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In his first four years, George W. Bush presided over the most sweeping redesign of U.S. strategy since the days of F.D.R. Over the next four, his basic direction should remain the same: restoring security in a more dangerous world. Some midcourse corrections, however, are overdue. Washington should remember the art of speaking softly and the need for international legitimacy.
By losing the trust of the Iraqi people, the Bush administration has already lost the war. Moderate Iraqis can still win it, but only if they wean themselves from Washington and get support from elsewhere. To help them, the United States should reduce and ultimately eliminate its military presence, train Iraqis to beat the insurgency on their own, and rally Iran and European allies to the cause.
The best strategy for the United States now in Iraq is disengagement. In a reversal of the usual sequence, the U.S. hand will be strengthened by withdrawal, and Washington might actually be able to lay the groundwork for a reasonably stable Iraq. Why? Because geography ensures that all other parties are far more exposed to the dangers of an anarchical Iraq than is the United States itself.
Improving U.S. foreign economic policy after four years of neglect will require addressing a series of problems that, if left to fester, will have grave consequences for U.S. domestic interests and U.S. foreign policy as a whole. Above all, the second Bush administration must recognize that geopolitics and geoeconomics are deeply intertwined and must be managed accordingly.
The nuclear threat has been transformed since the end of the Cold War, but Washington's nuclear posture has not changed to meet it. The United States should scale back its arsenal while allowing limited nuclear tests, shaping its nuclear force to bolster nonproliferation without undermining deterrence.
The Middle East challenges facing Washington today have never been greater--but there remains a chance for peace. To secure it, the United States must stick with Iraq, pressure Iran into giving up its nukes, foster a moderate Palestinian leadership, and support Muslim reformers. Success in the region has never been more important.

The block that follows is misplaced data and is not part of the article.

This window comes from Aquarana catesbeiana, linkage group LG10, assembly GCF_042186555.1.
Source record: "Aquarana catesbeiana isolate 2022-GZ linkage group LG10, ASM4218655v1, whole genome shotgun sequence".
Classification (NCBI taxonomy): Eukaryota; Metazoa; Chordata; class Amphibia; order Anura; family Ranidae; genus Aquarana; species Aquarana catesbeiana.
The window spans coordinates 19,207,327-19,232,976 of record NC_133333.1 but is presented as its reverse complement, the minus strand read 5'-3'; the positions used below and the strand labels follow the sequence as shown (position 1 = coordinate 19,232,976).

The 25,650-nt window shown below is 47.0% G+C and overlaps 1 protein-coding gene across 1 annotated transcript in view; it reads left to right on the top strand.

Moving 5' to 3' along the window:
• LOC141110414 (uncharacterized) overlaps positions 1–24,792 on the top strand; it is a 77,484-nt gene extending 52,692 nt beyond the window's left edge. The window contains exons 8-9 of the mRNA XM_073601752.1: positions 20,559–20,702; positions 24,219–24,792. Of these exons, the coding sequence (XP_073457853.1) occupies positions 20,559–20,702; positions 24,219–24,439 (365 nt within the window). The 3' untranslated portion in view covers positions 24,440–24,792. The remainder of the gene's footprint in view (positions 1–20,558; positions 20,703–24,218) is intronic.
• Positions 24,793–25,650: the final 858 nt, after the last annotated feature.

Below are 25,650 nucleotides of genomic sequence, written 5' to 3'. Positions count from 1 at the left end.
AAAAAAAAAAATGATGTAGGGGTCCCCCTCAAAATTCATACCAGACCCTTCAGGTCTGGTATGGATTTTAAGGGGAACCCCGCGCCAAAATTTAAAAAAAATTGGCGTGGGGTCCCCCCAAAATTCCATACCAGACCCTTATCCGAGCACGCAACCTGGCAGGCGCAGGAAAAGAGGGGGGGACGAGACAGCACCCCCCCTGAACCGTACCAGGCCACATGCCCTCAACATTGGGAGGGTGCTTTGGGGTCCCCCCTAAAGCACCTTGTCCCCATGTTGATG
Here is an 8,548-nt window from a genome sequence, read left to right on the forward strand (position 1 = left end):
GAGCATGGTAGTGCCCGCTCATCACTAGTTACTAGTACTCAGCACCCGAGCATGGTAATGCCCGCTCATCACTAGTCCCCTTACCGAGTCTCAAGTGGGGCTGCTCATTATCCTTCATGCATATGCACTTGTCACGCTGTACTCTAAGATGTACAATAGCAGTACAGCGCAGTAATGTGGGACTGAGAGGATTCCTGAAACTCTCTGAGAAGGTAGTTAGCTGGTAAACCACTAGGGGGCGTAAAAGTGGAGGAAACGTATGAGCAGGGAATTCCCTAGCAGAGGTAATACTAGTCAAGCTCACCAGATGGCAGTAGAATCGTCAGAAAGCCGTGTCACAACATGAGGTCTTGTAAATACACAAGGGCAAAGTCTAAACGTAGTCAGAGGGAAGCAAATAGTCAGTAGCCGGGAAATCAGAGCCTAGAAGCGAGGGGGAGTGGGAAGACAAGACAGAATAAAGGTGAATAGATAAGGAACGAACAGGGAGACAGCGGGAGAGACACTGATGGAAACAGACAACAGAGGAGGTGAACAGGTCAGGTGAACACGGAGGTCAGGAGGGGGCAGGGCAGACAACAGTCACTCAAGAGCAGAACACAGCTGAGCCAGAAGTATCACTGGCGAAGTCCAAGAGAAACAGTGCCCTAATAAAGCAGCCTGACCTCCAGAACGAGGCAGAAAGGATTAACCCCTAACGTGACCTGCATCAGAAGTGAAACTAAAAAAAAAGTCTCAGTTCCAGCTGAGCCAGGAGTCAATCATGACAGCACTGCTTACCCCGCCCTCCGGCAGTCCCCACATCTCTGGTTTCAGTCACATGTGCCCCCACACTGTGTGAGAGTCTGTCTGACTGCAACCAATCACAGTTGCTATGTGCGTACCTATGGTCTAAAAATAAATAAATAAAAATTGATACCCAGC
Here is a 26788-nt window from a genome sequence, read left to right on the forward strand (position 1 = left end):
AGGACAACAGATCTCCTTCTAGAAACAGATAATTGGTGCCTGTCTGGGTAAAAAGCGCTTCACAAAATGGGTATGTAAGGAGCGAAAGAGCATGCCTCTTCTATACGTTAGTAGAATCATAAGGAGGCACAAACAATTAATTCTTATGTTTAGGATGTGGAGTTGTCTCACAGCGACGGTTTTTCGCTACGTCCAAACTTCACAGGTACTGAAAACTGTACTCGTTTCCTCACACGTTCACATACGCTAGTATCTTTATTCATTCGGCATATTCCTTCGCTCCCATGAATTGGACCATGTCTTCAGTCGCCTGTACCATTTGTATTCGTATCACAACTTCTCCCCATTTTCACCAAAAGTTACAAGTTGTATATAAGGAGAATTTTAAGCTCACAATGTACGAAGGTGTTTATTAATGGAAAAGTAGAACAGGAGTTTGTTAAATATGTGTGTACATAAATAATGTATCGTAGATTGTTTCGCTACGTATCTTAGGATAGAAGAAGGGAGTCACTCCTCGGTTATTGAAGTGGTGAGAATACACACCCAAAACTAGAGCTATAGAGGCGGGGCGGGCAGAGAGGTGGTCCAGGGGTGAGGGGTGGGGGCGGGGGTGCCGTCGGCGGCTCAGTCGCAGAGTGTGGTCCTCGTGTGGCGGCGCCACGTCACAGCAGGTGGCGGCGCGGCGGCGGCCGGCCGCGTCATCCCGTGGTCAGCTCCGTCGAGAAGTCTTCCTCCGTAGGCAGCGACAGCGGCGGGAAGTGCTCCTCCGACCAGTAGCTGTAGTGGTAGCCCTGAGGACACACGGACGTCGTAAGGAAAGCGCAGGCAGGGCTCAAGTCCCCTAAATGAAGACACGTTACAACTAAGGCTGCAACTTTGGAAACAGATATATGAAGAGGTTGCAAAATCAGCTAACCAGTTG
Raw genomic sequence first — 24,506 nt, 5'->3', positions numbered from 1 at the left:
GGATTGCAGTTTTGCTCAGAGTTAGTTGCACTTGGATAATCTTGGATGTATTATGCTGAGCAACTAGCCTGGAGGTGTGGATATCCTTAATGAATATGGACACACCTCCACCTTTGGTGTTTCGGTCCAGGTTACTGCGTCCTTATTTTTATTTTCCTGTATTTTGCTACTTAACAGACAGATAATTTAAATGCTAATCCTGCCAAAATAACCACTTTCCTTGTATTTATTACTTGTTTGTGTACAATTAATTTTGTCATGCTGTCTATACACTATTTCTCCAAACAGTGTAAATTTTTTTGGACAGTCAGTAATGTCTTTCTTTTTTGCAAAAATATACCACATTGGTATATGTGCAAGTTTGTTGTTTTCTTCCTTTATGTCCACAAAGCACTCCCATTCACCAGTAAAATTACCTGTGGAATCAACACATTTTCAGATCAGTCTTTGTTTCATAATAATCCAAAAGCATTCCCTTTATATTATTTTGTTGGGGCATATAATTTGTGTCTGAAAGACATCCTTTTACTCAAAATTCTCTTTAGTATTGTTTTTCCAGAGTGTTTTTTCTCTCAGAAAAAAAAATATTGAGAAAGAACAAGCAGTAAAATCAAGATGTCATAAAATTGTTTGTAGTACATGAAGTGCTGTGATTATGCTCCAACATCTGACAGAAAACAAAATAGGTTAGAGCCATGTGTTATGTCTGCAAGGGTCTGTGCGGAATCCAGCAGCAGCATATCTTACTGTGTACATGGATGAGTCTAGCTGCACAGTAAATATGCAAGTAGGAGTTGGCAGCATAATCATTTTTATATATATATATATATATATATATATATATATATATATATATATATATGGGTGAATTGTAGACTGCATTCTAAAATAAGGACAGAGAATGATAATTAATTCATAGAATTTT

Washington's system of Asian alliances may have worked during the Cold War, but it ignores today's political reality. Although the six-party talks now underway on North Korea's nukes were born of necessity, their format should be made permanent, so the White House can help reshape Asian diplomacy.
To repair the damaged transatlantic alliance, the second Bush administration must rediscover the values of Republican internationalism. Fortunately, the recent enlargement of NATO and the EU gives Washington a great chance to buttress the allies' economic ties, security strategy, and foreign policy.
Two years ago, Washington accused Pyongyang of running a secret nuclear weapons program. But how much evidence was there to back up the charge? A review of the facts shows that the Bush administration misrepresented and distorted the data--while ignoring the one real threat North Korea actually poses.
Since Slobodan Milosevic was sent to The Hague two years ago, the former Yugoslavia has dropped off the international radar. But the Balkans are far from secure: corruption runs rampant, economies are flat, and ethnic hatred continues to simmer. Worst of all, Kosovo remains a flashpoint that could re-ignite the region.
As western Sudan continues to suffer, much international attention has focused on whether to call what is happening there "genocide." Yet once the term was invoked, it did not trigger outside intervention. Terminology turns out to matter far less than was expected. And once more, the world has dithered while people die.
The turmoil caused by weak and failing states gravely threatens U.S. security, yet Washington is doing little to respond. The United States needs a new, comprehensive development strategy combining crisis prevention, rapid response, centralized decision-making, and international cooperation.
Reviews & Responses
Thinking of modern jihad as simply a cultural extension of Islam is a common, and unfortunate, mistake. Two new books by Gilles Kepel and Olivier Roy offer better historical and sociological explanations, but they are only a start.
Renewed anxiety over a nuclear attack has prompted three new books on the threat and how to confront it. On one key point they all agree: the need to ensure that "peaceful" nuclear programs do not serve as a guise for less-than-peaceful intentions.
Letter to the EditorJolyon Howorth
Letter to the EditorNikolas K. Gvosdev
Letter to the EditorRobert B. Charles
Letter to the EditorJohn G. Heimann and Kathleen Jennings